The Ocean Course at Kiawah Island will host the 2021 PGA Championship, and they couldn’t have picked a better venue to repeat host. Fresh off a trip to Kiawah and our first ever visit to Pete Dye’s infamous masterpiece, we can’t wait to see it test the best again in 2021.
The Ocean Course holds a reputation for being one of the most difficult golf courses in North America. Funny, though, we came away with a very different view.
Like links courses, or at least courses set along the water, the Ocean Course relies on wind to muster up most of its difficulty. That’s not to say the course isn’t a stern test in lesser conditions, but we quickly realized that on a calm day — like the day we visited — the Ocean Course is surprisingly playable. In fact, from the correct tees, it might be the most varied, playable course we’ve played.
And when we say varied, we mean varied. Located at the tip of a sand barrier island, and pressed hard against the Atlantic Ocean, the figure 8 layout presents golfers with a master class in the use of carry angles. Each hole demands or features a preferred shot shape and many often require two different shots from the tee and into the green.
One of the most interesting features here are the tumbling fairways. Most courses in the region (including Cougar Point which we played on the same trip) feature flat fairways, but not so at the Ocean Course. At the insistence of his wife Alice, Pete decided to build up holes away from the ocean to provide as many views of the water as possible. Because of this Dye was able to shape the fairways as he pleased, but even in doing so, the course blends in magnificently with the surrounding natural sand dunes and this extends to the glorious putting complexes.
As mentioned our round featured barely a tick of wind, but the course played firm. Often times we elected to hit low running punch shots up the fronts of greens contrary to what young Rory McIlroy would have done on his way to a PGA Championship. Smart? It was to us, but Rory might think differently. That’s fine though, we wouldn’t have an issue endlessly debating the benefits of our ways if you’d like to give us a call Rory.
A play-by-play description of each noteworthy hole isn’t necessary for The Ocean Course (because that would be all 18 of them), so we’re going to settle with picking a favourite from each par. But we will say here, we love the rawness of this golf course. There are no cart paths, all sand is played as a waste bunker, and apart from the pond on 17 that is out of place, there is a definite low country feel at the OC (hopefully we don’t have to clarify that we don’t mean Orange County).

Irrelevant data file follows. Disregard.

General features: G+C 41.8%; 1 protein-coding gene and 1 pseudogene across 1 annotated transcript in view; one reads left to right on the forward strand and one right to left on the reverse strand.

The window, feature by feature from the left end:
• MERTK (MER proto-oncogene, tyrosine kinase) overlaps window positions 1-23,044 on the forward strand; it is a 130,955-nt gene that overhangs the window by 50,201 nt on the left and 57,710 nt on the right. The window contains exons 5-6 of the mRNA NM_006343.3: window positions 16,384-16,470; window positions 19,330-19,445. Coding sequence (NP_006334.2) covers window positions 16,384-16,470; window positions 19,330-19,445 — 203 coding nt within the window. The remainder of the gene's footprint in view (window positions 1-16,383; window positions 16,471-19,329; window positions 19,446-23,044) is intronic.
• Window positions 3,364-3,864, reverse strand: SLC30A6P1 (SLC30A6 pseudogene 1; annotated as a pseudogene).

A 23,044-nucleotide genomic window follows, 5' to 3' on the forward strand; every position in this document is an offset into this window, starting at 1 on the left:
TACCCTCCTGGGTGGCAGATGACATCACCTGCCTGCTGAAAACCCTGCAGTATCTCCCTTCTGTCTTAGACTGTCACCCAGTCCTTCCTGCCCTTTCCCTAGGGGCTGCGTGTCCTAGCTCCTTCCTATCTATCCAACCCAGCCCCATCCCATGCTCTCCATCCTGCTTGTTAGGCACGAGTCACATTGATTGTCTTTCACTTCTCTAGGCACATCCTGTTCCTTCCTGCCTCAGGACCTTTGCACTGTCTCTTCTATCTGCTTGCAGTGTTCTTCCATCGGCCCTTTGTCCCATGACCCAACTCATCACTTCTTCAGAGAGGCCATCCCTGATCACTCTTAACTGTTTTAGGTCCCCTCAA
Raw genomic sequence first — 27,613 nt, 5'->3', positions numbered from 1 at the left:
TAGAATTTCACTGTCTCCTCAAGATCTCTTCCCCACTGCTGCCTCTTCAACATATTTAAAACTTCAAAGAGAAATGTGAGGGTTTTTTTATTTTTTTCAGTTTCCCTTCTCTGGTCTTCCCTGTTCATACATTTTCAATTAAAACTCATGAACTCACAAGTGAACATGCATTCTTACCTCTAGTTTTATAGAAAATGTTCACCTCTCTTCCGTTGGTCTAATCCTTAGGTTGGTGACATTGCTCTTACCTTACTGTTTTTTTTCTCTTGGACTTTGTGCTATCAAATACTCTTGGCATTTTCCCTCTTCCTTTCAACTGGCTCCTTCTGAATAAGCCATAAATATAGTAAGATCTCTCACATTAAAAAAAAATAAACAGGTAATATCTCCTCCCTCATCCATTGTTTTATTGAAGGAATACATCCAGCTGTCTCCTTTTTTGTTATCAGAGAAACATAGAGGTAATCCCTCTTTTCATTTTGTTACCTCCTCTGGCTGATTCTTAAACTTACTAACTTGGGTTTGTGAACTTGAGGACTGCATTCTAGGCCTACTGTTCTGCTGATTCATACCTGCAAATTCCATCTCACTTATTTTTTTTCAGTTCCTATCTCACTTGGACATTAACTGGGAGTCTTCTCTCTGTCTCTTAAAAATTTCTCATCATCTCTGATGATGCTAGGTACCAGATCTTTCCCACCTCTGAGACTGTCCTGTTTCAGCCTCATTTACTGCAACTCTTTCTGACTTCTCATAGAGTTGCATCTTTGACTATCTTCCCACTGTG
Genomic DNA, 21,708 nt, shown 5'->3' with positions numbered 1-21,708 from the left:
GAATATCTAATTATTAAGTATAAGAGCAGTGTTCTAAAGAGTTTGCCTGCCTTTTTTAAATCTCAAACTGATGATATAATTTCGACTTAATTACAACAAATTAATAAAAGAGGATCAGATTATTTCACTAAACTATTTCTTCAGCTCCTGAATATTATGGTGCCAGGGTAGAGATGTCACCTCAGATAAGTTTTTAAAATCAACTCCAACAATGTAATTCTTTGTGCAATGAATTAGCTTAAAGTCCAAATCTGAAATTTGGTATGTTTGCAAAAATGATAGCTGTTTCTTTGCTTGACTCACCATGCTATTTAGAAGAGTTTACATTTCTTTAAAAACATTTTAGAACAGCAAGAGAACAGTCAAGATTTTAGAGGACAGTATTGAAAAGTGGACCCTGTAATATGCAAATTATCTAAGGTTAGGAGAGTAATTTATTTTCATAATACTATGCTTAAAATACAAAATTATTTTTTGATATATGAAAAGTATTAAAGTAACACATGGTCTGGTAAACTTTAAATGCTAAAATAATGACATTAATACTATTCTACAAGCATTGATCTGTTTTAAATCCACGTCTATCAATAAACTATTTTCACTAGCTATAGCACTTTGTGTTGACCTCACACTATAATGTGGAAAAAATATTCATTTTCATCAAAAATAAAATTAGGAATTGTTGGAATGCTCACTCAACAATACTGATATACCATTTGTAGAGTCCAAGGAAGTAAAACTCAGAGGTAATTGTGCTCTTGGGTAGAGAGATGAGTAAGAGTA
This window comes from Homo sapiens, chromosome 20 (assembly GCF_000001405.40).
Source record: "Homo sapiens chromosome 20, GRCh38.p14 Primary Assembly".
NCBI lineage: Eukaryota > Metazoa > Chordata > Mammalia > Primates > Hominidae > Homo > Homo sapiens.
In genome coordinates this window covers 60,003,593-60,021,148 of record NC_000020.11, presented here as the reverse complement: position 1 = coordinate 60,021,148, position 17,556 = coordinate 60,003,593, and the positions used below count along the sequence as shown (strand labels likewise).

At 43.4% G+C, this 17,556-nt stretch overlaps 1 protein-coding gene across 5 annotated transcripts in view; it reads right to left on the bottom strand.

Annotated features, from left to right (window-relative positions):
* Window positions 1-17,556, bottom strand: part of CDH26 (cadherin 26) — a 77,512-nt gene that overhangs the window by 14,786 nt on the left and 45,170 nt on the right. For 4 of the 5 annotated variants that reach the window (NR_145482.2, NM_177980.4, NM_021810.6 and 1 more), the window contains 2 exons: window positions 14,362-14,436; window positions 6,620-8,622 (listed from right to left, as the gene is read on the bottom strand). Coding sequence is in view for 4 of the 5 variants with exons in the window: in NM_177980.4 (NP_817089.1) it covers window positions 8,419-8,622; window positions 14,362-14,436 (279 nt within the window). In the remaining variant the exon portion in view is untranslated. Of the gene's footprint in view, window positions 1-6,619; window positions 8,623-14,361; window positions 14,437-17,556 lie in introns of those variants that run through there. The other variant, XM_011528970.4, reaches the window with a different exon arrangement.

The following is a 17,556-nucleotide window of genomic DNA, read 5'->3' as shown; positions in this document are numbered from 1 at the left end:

Now back to our favourite holes.
Many will pick the 17th as the standout par-3, but it’s not…it’s just the most famous because of Calcavecchia’s shenanigans at the 1991 Ryder Cup. The standout our minds is the awesome 14th. Playing to a whopping 240+ yards from the new championship tee put in for the 2012 PGA Championship, we much prefer it from the more manageable 190-yard markers ahead. Its Redan like characteristics, a setting that is unmatched and its perched green and cavernous bunker left (pictures simply don’t do it justice) makes this hole the standout of the par-3s.
When it comes to par-4s, we’re going with the 13th. Its Cape hole qualities, with a carry angle over the marsh, just strike our fancy. Moreover, the deep green makes the hole play absurdly different depending on the days pin location. We also love the adrenaline pumping moments as your ball sails towards the fairway from the tee while you try to cut off as much as you can chew or you attempt to run a low one into the green skirting by the marsh on the right.
Finally, our favourite par-5, though we’d like to pick another solely based on green location, was 16. Snaking a path along the ocean this hole is a very solid example of a rather straight hole corridor made all the more interesting by Dye’s masterful use of bunkers and angles. The fairway is as wide as it gets, but go left and you won’t be seeing the green or layup area.
The Ocean Course’s location is plainly in sight of numerous semi-abandoned, multi-million dollar vacation properties for the rich and famous (semi-abandoned as in barely used but exquisitely maintained). The course even features heavy shaping by Mr. Dye. Despite that, The Ocean Course is imminently natural, perplexingly varied and surprisingly playable. The entire experience is capped off by wonderfully knowledgeable caddies and an oceanside setting.
From its widespread reputation, you might be asking, “so is it really the toughest course in North America?” And in an attempt to make you as jealous as possible we will answer as such: we don’t know. We played the Ocean Course on what can only be described as the most perfect day ever. But we would strongly recommend you try to book a round on a very windy day and let us know.
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